helplinedonate
  • Announcements

    • ForumAdmin

      Frequently Asked Questions - Step by step guides

      Do you need assistance registering, logging in, posting, etc? Please visit the all new Frequently Asked Question Forum for step-by-step guides. Click the link below to access these helpful guides. Frequently Asked Questions
    • ForumAdmin

      Recursos Nuevos en Español

      http://www.parkinson.org/ayuda   http://www.parkinson.org/espanol    
    • ForumAdmin

      Línea de Ayuda 1-800-473-4636

      Línea de Ayuda 1-800-473-4636   ¿Qué es la línea de ayuda 1-800-4PD-INFO (473-4636) de la Fundación Nacional de Parkinson? Es un número de teléfono gratuito que ayuda a las personas con la enfermedad de Parkinson, sus familiares, amigos y profesionales de salud, a solucionar diferentes inquietudes.   La línea de ayuda ofrece: Información actualizada Apoyo emocional Referidos a profesionales de salud Recursos comunitarios Amplia variedad de publicaciones gratis    
kholden

New technique improves Parkinson's surgery

3 posts in this topic

New technique improves Parkinson's, tremor treatment surgery

 

 

Print9643439.png By Nick Budnick, The Oregonian

Follow on Twitter

on June 05, 2013 at 3:30 PM, updated June 05, 2013 at 6:58 PM

 

 

 

New techniques developed in Portland could ease the way for increased use of a method of applying electricity to the brain to treat familial tremors, Parkinson's disease symptoms, and other conditions.

The June edition of the Journal of Neurosurgery includes a study by an Oregon Health & Science University doctor that details new methods for deep brain stimulation surgery, which connects wire electrodes in the brain to a device implanted in the chest to deliver electricity.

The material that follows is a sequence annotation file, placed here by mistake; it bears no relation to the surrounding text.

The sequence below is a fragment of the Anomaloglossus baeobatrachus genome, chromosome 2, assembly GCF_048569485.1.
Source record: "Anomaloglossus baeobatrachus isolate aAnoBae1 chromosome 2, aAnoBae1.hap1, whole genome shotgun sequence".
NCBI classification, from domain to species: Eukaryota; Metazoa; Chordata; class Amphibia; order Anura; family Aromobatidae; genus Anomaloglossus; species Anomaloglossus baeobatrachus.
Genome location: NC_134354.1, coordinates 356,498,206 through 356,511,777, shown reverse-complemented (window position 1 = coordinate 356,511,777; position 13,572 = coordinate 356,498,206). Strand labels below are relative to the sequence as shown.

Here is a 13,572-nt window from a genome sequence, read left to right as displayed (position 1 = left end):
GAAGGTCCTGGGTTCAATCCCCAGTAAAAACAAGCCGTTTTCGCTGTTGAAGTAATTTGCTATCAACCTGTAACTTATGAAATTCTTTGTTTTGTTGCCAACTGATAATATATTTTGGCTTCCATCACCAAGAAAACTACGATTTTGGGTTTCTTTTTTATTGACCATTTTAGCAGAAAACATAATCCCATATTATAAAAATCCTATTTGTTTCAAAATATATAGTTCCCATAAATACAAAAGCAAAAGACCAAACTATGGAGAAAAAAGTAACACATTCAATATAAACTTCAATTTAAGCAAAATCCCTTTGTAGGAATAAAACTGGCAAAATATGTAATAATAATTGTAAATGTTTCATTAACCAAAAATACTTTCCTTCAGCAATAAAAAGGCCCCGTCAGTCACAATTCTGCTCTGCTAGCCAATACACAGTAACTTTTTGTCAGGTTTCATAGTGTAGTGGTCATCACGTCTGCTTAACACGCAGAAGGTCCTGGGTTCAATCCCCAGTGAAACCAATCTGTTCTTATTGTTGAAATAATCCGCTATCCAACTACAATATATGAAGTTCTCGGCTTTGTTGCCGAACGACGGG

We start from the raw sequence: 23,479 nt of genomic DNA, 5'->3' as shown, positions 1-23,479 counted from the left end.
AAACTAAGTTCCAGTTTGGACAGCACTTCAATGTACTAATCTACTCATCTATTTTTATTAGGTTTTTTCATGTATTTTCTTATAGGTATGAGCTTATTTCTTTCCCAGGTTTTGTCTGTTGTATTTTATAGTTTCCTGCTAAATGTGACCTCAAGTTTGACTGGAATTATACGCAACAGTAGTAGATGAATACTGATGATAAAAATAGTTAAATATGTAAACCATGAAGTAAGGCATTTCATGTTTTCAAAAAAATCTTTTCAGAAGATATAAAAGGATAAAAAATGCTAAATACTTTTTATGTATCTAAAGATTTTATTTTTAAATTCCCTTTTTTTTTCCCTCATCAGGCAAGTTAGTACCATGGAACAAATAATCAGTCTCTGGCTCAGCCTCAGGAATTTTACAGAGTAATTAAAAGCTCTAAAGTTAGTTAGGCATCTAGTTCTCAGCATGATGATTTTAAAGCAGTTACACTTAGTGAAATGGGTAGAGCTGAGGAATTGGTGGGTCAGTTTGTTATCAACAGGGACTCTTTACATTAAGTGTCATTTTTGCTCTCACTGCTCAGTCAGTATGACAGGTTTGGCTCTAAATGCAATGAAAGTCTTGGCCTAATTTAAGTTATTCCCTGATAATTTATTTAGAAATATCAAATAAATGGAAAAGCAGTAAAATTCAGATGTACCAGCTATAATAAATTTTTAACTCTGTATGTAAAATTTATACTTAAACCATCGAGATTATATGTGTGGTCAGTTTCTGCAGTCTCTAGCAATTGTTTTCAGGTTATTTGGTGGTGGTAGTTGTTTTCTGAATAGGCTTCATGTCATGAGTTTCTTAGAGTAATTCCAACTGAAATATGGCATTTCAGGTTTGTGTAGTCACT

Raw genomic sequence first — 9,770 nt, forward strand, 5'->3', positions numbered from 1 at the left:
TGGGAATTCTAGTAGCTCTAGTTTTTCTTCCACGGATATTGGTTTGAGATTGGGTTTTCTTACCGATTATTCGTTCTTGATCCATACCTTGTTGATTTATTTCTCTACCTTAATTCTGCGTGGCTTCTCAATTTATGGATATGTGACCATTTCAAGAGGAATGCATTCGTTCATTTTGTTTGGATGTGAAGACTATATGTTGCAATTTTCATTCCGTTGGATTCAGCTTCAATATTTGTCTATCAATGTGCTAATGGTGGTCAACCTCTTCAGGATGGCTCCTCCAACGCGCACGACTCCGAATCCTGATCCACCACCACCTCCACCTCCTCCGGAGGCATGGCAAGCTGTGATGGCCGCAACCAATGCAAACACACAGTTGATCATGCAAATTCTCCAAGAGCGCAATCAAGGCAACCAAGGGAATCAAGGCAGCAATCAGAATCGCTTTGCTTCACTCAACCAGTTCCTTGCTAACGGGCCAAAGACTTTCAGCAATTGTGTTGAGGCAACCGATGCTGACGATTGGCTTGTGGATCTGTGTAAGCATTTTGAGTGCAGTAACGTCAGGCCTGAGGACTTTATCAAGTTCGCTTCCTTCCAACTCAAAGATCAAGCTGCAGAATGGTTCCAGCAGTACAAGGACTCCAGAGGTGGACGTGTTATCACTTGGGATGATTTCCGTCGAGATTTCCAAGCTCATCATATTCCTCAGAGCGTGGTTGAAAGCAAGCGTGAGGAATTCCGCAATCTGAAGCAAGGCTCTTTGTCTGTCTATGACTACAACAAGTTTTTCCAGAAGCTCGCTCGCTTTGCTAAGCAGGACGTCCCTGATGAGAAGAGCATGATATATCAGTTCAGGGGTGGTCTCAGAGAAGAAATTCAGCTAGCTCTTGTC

The new technique allows the patient to remain asleep through the surgery. It also allows scanning to be used to locate electrodes rather than relying on patient feedback during surgery. The methods should be easier, cheaper and safer, according to the study's lead author, Dr. Kim Burchiel, chair of neurological surgery at OHSU.

While the use of the surgery has been limited to people with Parkinson's and familial tremors, it is currently being studied for its effectiveness in treating depression, obesity and Alzheimer's disease.

 

-- Nick Budnick

 

http://www.oregonliv...ue_makes_e.html

Share this post


Link to post
Share on other sites

Could be a win win win ... fight PD, depression, and obesity with one treatment! But it does seem to me that the patient's feedback during neuro surgery would be important to know whether the probes hit the mark. Howevr, if I ever have DBS I would prefer to sleep through it so I hope they have a winner!

Share this post


Link to post
Share on other sites

Agreed -- I would most definitely prefer to sleep through a 8-hour operation!

Share this post


Link to post
Share on other sites